Prepared guitar and computer: Density Trajectory Study II by Nick Didkovsky on #neuguitars #blog

Density Trajectory Study II for solo guitar and computer

Camera by Ben Shapiro

Composed and performed by Nick Didkovsky Software written in JMSL and JSyn by ND JSyn info JMSL info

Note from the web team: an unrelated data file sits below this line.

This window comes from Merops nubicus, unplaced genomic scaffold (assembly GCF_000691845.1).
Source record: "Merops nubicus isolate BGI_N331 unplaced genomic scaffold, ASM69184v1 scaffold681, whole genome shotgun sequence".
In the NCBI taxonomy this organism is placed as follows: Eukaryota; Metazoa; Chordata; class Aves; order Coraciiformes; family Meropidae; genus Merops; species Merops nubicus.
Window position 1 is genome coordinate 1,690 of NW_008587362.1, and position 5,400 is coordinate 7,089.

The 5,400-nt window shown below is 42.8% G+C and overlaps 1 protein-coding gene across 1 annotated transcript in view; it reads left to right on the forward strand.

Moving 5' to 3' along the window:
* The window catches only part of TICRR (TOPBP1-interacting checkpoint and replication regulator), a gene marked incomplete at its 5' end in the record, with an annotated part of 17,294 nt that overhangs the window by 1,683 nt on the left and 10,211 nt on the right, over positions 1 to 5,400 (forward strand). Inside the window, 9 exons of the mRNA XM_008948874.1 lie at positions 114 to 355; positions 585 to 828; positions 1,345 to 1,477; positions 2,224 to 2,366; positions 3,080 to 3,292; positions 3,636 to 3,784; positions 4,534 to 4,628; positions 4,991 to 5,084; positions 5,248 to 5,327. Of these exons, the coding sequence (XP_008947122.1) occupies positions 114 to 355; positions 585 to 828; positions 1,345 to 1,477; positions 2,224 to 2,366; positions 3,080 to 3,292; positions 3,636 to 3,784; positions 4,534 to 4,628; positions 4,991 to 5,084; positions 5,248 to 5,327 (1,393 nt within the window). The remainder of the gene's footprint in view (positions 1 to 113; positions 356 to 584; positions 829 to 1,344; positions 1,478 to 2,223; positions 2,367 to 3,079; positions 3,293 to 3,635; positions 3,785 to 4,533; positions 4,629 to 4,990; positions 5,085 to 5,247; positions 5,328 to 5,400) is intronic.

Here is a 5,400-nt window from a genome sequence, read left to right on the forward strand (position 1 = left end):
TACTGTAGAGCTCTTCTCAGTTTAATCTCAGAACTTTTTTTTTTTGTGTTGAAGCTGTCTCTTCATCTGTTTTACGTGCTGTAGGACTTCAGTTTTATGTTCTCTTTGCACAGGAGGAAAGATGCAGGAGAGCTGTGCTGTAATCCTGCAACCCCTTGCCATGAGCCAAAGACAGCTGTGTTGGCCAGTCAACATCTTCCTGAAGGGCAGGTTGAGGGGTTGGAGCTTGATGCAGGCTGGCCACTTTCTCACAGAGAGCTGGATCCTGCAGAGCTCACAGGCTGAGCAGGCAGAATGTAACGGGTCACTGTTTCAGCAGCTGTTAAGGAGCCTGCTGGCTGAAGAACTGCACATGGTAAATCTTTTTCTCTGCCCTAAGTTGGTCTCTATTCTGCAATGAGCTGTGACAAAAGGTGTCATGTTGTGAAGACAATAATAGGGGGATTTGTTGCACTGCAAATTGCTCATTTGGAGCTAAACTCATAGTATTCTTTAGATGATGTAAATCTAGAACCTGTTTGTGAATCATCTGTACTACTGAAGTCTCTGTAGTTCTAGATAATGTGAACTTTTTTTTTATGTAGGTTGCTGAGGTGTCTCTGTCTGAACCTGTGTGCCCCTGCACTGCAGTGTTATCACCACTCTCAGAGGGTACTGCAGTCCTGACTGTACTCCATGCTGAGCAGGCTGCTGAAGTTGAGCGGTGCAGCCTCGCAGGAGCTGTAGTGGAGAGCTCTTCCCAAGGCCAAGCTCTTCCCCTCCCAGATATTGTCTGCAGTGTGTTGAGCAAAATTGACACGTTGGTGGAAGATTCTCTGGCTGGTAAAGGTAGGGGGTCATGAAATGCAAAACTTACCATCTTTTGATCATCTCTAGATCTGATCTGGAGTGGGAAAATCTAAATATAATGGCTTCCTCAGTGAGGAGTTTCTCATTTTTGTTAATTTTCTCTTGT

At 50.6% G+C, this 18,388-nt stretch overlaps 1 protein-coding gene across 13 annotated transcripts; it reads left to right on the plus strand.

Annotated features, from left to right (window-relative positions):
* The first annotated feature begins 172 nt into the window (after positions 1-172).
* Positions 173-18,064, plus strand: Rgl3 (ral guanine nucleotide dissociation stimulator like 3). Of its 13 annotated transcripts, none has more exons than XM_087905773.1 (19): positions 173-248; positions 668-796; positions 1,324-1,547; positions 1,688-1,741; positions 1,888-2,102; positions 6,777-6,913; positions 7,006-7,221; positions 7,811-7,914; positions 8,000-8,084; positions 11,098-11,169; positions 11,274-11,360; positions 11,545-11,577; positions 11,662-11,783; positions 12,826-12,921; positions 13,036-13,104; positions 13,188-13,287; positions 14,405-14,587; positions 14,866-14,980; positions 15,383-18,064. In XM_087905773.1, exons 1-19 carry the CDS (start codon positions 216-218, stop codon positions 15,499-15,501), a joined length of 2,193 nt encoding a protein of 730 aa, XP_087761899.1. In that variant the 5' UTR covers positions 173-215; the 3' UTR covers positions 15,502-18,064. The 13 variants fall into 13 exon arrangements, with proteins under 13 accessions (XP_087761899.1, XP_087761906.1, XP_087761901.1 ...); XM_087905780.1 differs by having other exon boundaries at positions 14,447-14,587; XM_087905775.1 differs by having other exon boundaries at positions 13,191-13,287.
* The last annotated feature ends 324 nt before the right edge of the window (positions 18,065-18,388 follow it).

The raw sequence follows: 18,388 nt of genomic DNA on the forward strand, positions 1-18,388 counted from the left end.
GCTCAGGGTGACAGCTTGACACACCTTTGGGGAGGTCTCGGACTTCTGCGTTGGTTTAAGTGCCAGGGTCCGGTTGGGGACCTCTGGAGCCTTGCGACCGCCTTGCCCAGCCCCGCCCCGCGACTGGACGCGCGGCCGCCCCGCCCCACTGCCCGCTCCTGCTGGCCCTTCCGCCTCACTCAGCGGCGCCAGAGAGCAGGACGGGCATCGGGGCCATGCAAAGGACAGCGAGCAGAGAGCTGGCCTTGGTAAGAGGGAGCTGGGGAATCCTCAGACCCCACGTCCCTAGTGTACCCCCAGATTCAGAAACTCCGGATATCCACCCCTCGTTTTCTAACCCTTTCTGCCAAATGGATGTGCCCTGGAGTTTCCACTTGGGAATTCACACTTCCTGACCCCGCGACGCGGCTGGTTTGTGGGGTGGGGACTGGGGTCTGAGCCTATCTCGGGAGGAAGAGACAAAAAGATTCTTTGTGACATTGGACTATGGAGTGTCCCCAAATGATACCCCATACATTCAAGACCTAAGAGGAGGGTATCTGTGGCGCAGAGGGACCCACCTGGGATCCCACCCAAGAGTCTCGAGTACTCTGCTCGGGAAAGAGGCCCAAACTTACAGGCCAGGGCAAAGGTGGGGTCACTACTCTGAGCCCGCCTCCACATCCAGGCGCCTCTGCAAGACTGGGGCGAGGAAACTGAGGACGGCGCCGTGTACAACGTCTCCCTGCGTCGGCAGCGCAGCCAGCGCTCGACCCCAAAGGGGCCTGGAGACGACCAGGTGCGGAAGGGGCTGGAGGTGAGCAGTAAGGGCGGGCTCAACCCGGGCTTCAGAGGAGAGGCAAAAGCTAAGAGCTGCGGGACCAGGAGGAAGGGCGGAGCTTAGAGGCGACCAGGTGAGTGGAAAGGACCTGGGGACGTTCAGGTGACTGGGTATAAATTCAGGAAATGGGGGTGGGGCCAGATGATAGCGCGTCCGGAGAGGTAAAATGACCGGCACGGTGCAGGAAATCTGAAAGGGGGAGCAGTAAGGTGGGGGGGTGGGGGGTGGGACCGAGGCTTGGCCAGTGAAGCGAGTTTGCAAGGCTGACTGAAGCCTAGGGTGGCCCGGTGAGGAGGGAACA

I originally wrote this for a guitar quartet with Keith Rowe, Hans Tammen, Erhard Hirt, and myself. We performed this in Budapest in 2007. This version is for solo performer (music minus three?) The appearance/disappearance of a symbol on the computer screen tells me when to play and when not to play. Similarly, three virtual players are being turned on and off (my symbol is on the top left, theirs are in the other three quadrants ). These virtual players are playing back by choosing samples of my real-time guitar performance. The symbols turn on and off according to an Event Density value (number of events per minute). These density changes over time… for example, they can go from very sparse (short events, only a few per minute) to densities fast enough that they are heard as rhythmic. How these densities change over time from one value to another are specified by different interpolators. So one player might go from 2 events per minute to 60 events per minute following a linear interpolator, while another may have the same endpoints but use a half cosine interpolator. So this piece is a study of how these densities can change over time, and at times congeal the four performers into unity, at other times disperse their performance into an uncorrelated smear and the trajectory between these states (which is why it’s entitled “Density Trajectory Study”) I’ve got a big record buffer in JMSL/JSyn into which I am constantly sending the guitar signal. The software segments the buffer into chunks it recognizes as contiguous, and uses these segments as material for the three virtual players to use. At a couple of moments you can see a screenshot of the system selecting these segments for playback (vertical flashing yellow rectangles highlighting green rectangular audio segments, at times 1:36 and 5:04)